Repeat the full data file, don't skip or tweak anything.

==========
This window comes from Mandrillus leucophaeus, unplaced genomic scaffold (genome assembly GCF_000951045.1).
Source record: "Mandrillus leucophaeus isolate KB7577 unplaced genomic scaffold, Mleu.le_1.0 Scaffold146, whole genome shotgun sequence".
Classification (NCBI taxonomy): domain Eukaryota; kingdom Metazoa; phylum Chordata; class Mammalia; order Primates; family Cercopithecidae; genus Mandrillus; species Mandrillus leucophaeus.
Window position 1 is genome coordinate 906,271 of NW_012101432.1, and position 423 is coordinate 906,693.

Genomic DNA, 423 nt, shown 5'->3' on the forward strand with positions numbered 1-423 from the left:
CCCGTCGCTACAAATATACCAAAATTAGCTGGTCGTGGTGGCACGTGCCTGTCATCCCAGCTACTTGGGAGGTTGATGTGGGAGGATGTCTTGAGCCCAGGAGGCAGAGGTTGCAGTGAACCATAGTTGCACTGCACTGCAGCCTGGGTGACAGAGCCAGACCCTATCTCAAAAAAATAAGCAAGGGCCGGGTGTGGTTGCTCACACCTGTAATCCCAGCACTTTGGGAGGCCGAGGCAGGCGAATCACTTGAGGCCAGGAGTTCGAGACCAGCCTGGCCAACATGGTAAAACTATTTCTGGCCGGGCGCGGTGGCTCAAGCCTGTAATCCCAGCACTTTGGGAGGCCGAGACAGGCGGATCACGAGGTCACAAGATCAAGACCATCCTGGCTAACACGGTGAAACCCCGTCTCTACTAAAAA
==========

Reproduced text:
This window comes from Mandrillus leucophaeus, unplaced genomic scaffold (genome assembly GCF_000951045.1).
Source record: "Mandrillus leucophaeus isolate KB7577 unplaced genomic scaffold, Mleu.le_1.0 Scaffold146, whole genome shotgun sequence".
Classification (NCBI taxonomy): domain Eukaryota; kingdom Metazoa; phylum Chordata; class Mammalia; order Primates; family Cercopithecidae; genus Mandrillus; species Mandrillus leucophaeus.
Window position 1 is genome coordinate 906,271 of NW_012101432.1, and position 423 is coordinate 906,693.

Genomic DNA, 423 nt, shown 5'->3' on the forward strand with positions numbered 1-423 from the left:
CCCGTCGCTACAAATATACCAAAATTAGCTGGTCGTGGTGGCACGTGCCTGTCATCCCAGCTACTTGGGAGGTTGATGTGGGAGGATGTCTTGAGCCCAGGAGGCAGAGGTTGCAGTGAACCATAGTTGCACTGCACTGCAGCCTGGGTGACAGAGCCAGACCCTATCTCAAAAAAATAAGCAAGGGCCGGGTGTGGTTGCTCACACCTGTAATCCCAGCACTTTGGGAGGCCGAGGCAGGCGAATCACTTGAGGCCAGGAGTTCGAGACCAGCCTGGCCAACATGGTAAAACTATTTCTGGCCGGGCGCGGTGGCTCAAGCCTGTAATCCCAGCACTTTGGGAGGCCGAGACAGGCGGATCACGAGGTCACAAGATCAAGACCATCCTGGCTAACACGGTGAAACCCCGTCTCTACTAAAAA